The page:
Rather predictably, I did get a whopper of a cold as soon as we got moved in.  This happens every time I move- the combination of much stress and brand-new germs always gets me.  Not that this has been a particularly stressful move.  I think it went quite swimmingly.  Still, it sucks to be sick, and I feel as though I've managed to slick snot on every possible surface without even trying, and every time I encounter another person I know that yes, they are probably amused at the fact that I probably have something hanging out of my nose.  Also, no one has been murdered within eyesight recently, I love it when that happens!  

It's been raining a brutal amount lately.  Whole towns are underwater south of here, and to keep the Thames from flooding London, all the excess water gets spilled out to the 'burbs, and those are under water as well.  All those storms burying the East Coast of the US with mountains of snow have been blowing across the Atlantic and battering the UK

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On the occasional sunny day, I choose a neighborhood and get out to explore.  Recently, it was to Shoreditch and Spitafields in East London, which have an insane amount of markets on the weekend.

London is shopping mad.  There are open-air markets going on every day.  It's hit or miss- there are a handful of unique vendors always, but they you have to really wallow through a lot of tacky t-shirt vendors and hippie clothing sellers to get to them.  Spitafields had some unique clothing vendors and designers, and the area around Spitafields market had tons of upscale vintage stores.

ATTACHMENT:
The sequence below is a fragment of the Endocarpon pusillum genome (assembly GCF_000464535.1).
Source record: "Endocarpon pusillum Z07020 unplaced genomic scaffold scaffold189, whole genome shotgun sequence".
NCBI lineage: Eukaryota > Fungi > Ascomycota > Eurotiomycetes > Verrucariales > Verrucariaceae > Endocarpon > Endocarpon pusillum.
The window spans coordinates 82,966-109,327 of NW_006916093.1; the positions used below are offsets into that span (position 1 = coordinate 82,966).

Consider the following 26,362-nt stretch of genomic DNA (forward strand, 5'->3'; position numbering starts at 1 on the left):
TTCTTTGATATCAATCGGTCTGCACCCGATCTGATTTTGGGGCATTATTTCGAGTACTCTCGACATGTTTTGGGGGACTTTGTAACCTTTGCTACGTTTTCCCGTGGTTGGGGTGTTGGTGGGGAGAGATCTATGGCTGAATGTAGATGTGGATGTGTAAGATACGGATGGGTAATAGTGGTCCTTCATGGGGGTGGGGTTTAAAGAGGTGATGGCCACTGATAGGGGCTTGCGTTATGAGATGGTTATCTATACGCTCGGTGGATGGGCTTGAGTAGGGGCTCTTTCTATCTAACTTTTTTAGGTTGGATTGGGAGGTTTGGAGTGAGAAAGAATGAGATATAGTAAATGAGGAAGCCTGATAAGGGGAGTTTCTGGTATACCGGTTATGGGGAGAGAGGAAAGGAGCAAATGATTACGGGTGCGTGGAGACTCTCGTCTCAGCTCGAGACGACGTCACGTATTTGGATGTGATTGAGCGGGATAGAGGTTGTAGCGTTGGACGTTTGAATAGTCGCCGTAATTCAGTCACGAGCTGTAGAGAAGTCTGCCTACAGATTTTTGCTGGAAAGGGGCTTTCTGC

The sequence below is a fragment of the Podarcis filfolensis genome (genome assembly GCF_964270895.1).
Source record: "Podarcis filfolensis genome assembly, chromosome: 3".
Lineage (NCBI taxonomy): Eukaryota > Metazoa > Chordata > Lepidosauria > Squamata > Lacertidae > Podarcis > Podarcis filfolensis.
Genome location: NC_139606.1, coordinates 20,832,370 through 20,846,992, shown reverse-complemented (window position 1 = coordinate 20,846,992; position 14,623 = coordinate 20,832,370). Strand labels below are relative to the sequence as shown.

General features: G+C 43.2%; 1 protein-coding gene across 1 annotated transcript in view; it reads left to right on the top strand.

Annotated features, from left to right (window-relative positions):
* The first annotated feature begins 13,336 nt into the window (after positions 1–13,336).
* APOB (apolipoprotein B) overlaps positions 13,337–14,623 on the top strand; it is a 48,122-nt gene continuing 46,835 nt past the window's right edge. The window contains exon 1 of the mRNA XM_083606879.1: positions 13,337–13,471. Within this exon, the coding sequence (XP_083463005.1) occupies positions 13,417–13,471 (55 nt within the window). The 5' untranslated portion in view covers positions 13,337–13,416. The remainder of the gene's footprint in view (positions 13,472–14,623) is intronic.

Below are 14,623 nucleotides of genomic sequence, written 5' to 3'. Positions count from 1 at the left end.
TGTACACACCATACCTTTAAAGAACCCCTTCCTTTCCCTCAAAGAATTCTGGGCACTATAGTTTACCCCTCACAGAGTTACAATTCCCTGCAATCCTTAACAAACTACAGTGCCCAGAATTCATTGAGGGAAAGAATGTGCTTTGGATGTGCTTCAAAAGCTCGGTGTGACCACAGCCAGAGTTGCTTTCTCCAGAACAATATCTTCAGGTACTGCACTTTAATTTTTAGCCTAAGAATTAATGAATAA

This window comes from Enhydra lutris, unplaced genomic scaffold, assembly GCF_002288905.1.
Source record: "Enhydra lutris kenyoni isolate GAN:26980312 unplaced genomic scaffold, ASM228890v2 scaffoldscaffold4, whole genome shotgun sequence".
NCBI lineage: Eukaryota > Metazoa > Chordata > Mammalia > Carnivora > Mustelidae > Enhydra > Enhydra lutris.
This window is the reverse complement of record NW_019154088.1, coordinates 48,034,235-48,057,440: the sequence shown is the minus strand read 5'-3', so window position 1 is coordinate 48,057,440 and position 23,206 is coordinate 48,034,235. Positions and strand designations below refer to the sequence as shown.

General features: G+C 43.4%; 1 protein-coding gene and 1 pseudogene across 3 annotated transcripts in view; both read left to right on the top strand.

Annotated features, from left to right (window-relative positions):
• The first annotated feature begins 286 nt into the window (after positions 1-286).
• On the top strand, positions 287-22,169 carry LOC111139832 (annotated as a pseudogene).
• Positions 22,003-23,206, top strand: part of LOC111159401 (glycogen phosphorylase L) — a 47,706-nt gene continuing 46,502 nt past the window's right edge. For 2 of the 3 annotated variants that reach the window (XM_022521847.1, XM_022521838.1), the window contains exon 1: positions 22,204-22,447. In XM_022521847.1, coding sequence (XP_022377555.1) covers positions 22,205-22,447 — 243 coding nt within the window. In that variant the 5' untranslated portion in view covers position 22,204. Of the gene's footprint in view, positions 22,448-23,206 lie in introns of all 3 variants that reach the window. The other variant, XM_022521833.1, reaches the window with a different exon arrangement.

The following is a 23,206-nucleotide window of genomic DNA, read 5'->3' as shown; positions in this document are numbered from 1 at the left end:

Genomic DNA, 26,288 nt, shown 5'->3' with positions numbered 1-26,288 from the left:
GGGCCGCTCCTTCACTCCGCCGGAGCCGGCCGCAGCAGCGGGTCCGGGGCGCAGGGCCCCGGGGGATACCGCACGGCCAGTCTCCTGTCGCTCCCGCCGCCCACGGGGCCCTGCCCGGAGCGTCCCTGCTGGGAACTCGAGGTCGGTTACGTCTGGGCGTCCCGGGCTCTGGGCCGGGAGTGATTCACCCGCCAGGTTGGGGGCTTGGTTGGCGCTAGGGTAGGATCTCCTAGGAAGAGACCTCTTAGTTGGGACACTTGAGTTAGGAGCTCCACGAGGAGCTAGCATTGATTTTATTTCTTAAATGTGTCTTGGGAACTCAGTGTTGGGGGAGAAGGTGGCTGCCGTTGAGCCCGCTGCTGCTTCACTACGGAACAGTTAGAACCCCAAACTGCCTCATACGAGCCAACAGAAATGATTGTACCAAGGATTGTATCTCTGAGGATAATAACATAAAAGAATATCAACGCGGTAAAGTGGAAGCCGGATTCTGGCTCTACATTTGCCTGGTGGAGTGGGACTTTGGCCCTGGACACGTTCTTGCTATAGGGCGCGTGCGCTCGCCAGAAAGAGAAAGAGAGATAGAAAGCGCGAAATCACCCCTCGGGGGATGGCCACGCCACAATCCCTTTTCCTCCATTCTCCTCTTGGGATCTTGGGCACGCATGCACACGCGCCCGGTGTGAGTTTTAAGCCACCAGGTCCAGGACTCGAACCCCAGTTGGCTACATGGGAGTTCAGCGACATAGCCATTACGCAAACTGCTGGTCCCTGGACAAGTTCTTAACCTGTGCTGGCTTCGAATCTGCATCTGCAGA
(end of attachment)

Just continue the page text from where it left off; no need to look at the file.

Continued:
Further in, near Brick Lane, there is a car park that turns into a food market on Sundays, and there are tons of other markets popping up in the area as well.

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Londoners are like Parisians where it doesn't matter how cold it is out, as long as it's not raining, they will sit outside.  

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It was pretty awesome to see so many different ethnicity represented in the food market.  Caribbean, African, Mideastern, Southeast Asian, Mexican and lots of American BBQ.  In fact, that seems to be the trendiest food in London right now- Fried chicken and slow-cooked pulled pork and ribs and brisket.  I have yet to give it a try as I've been on a vegetarian kick as of late, but I'm curious about it.  

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On Brick Lane, next to the dozens of curry houses, there's a remnent of the older jewish neighborhood before that, and you can get bagels and "salt beef", which I determined to be corned beef.  The bagel places had long lines snaking out onto the street, so I gave one a try.  It was...disappointing.  Not a New York bagel.  I have to stop this habit of comparing everything to New York; it's ruining things for me.  

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Finally, a walk through the Columbia Road Flower Market.  

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Everyone is dreaming so hard of springtime here.